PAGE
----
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As Zika Continues Northward March, Sports Destinations Brace for Impact

7 Sep, 2016

By: Mary Helen Sprecher

The Zika virus continues its march northward, and officials at the National Institutes of Health have told sources it could “hang around” in the United States for a year or two, meaning sports event planners in the Southeast should be on their guard.

In an Associated Press story quoted in Meetings & Conventions, the NIH’s Dr. Anthony Fauci told ABC's This Week that other Gulf Coast states besides Florida are most vulnerable to the spread of the disease.

“I would not be surprised if we see cases in Texas and Louisiana, particularly now where you have the situation with flooding in Louisiana," said Fauci, director of the National Institute of Allergy and Infectious Diseases. "There are going to be a lot of problems getting rid of standing water.”

In fact, the online news site, AL.com, noted that state and local health officials say they've now identified cases of the Zika virus in 16 Alabama counties, including Mobile County. They believe all cases were contracted when affected individuals were traveling.

However, mosquito-borne Zika cases have been found in two neighborhoods of Miami-Dade County - the Wynwood neighborhood and Miami Beach. In addition, Zika is now being found in three distinct groups of mosquitoes in Florida. According to Meetings & Conventions, this is the first time this has happened in the continental U.S. -- and authorities are blaming a particular flower for making mosquito control much more difficult.

One of the traps that tested positive was at the Miami Beach Botanical Gardens, where bromeliads bloom. The plants trap standing water in their cylindrical centers, providing excellent breeding areas for mosquitoes amid their colorful flowers and pointy leaves.

To date, Florida and Alabama  are the first areas on the U.S. mainland where health officials determined mosquitoes were transmitting Zika, which has spread through Latin American and the Caribbean. It has also been found in Singapore.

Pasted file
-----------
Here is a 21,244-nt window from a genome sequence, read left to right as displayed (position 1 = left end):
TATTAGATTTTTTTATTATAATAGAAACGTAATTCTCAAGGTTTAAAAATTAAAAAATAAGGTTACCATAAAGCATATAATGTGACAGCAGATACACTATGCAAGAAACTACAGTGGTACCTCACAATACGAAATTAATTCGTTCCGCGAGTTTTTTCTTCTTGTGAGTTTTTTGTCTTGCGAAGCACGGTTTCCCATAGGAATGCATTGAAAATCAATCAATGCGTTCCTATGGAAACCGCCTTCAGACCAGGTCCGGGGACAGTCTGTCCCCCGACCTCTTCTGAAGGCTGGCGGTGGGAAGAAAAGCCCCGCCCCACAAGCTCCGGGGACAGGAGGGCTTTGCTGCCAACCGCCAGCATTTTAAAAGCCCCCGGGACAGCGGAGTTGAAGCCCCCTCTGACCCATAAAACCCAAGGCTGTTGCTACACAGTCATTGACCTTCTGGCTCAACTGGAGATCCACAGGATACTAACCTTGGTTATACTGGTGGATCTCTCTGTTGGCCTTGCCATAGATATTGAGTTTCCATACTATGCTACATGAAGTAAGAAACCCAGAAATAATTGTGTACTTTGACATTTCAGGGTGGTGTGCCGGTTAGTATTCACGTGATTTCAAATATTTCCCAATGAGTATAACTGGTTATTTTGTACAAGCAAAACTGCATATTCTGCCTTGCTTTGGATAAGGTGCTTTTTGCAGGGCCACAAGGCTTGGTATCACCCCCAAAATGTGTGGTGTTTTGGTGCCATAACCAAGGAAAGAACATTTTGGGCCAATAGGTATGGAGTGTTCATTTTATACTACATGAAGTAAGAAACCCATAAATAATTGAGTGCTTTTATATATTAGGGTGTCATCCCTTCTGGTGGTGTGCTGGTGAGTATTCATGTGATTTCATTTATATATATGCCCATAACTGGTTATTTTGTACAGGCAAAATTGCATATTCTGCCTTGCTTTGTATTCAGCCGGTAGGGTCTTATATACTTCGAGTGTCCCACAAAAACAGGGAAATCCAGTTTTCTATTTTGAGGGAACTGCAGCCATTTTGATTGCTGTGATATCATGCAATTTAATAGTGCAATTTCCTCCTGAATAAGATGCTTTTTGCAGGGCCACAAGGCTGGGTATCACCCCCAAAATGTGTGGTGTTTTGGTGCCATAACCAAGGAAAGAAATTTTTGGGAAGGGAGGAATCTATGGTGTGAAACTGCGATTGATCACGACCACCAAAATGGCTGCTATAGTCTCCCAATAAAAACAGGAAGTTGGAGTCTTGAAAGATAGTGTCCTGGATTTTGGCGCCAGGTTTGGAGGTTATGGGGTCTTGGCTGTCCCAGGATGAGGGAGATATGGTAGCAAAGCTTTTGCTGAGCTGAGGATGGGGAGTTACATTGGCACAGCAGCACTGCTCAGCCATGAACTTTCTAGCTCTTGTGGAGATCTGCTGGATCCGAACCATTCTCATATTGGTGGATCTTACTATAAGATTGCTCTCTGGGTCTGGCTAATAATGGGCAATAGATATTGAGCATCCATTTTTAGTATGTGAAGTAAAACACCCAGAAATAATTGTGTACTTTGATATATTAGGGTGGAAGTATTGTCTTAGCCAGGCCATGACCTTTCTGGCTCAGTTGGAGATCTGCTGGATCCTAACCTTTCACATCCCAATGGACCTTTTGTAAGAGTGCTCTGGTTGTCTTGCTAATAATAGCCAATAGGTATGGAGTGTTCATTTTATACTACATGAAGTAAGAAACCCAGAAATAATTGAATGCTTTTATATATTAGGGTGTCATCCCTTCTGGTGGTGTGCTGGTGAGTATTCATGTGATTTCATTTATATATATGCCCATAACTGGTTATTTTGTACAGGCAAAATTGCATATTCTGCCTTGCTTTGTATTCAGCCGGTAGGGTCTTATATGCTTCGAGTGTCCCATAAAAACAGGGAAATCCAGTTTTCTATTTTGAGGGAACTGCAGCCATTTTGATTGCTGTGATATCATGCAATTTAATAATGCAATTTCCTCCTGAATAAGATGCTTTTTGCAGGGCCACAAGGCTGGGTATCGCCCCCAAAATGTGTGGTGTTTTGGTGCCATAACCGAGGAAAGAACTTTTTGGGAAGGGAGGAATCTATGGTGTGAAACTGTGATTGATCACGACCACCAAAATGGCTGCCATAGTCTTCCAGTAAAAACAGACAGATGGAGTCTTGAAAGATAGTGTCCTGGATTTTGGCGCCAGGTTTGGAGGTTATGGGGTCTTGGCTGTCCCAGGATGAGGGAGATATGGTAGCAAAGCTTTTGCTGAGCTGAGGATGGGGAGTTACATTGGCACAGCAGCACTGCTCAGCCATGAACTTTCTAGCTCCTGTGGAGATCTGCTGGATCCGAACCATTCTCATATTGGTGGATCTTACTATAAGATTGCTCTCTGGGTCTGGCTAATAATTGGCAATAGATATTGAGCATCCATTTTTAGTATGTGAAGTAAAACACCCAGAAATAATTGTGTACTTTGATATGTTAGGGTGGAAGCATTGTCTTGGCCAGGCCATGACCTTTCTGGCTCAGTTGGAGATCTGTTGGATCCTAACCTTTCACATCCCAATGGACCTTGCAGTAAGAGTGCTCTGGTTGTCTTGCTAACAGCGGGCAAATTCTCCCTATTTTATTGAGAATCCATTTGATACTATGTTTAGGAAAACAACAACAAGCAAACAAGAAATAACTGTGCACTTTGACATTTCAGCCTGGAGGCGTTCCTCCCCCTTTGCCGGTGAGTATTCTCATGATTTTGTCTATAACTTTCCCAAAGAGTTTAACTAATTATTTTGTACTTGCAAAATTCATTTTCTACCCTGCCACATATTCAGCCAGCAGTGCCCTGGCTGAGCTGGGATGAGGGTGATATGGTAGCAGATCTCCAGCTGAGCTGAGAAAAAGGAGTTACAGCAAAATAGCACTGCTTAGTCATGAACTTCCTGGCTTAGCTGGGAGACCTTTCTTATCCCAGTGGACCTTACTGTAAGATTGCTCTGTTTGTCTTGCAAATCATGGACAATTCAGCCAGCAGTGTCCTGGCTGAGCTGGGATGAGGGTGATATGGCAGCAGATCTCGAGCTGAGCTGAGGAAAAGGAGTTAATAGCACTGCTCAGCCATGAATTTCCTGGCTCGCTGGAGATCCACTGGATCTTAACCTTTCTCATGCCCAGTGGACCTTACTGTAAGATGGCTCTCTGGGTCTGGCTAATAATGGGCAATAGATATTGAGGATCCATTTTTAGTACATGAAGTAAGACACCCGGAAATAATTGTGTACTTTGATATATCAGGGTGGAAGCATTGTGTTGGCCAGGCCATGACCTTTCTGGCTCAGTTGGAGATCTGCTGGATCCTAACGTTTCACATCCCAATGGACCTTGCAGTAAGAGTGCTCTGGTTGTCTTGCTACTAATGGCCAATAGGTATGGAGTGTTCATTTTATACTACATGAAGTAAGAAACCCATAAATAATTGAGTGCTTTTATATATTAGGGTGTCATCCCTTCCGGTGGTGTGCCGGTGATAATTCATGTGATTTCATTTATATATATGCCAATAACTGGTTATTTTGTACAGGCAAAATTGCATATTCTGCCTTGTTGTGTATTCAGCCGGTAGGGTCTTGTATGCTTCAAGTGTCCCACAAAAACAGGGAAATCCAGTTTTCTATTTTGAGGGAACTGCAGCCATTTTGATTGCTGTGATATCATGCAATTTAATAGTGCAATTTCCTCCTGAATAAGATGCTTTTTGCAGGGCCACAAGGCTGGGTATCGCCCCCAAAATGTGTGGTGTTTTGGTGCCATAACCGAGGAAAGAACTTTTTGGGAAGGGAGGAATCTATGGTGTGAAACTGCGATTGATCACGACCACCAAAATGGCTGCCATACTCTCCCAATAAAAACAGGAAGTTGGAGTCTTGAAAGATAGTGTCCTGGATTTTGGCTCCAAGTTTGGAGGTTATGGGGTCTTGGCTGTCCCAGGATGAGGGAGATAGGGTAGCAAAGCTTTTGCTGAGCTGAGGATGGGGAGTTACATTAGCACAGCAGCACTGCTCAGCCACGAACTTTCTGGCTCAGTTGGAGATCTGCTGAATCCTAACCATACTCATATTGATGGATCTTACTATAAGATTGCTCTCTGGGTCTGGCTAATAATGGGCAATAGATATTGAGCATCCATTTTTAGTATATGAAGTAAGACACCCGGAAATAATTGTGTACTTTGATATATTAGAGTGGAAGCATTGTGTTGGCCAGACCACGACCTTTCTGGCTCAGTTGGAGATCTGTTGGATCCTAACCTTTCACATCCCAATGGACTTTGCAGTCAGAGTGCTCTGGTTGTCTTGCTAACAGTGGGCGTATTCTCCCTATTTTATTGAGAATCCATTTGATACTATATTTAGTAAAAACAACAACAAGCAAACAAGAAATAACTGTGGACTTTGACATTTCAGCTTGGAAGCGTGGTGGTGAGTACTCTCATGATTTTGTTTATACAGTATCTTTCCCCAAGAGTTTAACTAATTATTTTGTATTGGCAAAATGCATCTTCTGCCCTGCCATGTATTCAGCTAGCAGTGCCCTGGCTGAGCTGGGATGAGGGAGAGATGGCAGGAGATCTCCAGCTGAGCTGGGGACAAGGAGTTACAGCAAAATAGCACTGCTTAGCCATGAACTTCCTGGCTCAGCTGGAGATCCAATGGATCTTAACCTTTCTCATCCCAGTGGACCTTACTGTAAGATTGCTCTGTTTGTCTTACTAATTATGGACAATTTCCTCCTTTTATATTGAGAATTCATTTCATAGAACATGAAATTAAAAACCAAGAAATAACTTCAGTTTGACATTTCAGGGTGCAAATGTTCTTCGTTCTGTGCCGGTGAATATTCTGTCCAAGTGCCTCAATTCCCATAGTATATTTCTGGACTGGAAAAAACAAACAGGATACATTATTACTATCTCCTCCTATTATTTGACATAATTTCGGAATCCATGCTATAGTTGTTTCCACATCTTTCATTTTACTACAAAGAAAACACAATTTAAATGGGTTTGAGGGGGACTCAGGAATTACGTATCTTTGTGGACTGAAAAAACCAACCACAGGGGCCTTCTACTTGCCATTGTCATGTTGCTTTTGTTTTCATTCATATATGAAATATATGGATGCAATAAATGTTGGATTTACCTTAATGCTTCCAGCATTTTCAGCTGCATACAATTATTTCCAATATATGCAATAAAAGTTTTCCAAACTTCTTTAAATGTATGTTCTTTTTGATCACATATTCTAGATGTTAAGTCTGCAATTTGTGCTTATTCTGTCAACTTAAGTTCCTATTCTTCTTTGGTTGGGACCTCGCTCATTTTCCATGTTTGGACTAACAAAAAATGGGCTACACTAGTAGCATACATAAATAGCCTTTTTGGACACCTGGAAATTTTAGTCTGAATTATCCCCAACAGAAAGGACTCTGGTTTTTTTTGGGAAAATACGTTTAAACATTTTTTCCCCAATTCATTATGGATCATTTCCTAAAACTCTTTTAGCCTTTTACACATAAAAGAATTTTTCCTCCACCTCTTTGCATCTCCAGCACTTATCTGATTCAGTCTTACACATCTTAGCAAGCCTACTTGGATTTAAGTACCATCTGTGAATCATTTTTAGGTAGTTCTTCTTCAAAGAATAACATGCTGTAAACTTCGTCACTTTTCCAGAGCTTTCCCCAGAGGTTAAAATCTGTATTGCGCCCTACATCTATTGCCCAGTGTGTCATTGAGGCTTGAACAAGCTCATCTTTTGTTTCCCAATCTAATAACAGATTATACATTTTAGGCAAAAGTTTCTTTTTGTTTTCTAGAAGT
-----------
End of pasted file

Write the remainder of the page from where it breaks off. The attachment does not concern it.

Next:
Miami Mayor Philip Levine put a humorous face on the situation, telling New York radio station AM 970 that Miami Beach is running smoothly, despite the Zika concerns. “Those 15 mosquitoes have been put under arrest. They've been apprehended. We have them in jail right now,” Levine joked on The Cats Roundtable Show.

In the first week of August, the National Institutes of Health noted that an experimental vaccine for Zika was in human trials. According to the NIH, the early-stage study will evaluate the vaccine’s safety and ability to generate an immune system response in participants. At least 80 healthy volunteers ages 18-35 years at three study sites in the United States, including the NIH Clinical Center in Bethesda, Maryland, are expected to participate in the trial. Scientists at NIAID’s Vaccine Research Center (VRC) developed the investigational vaccine — called the NIAID Zika virus investigational DNA vaccine — earlier this year.

Fauci said researchers are optimistic. "Hopefully, we get to a point to where we could suppress (Zika) so that we won't have any risk of it.”

Meanwhile, Levine also noted, Miami workers are doing everything in their power to go after mosquitoes in the popular tourist destination.

Many other areas, currently unaffected by Zika, remain in a wait-and-see holding pattern.

“We have not received any specific concerns, but we would encourage any beach visitors to follow the Center for Disease Control’s guidelines, wear bug spray with DEET, etc.,” noted Ally Dorrough, public relations coordinator for Gulf Shores & Orange Beach Tourism in Gulf Shores, Alabama.

The CDC’s guidelines can be found here.

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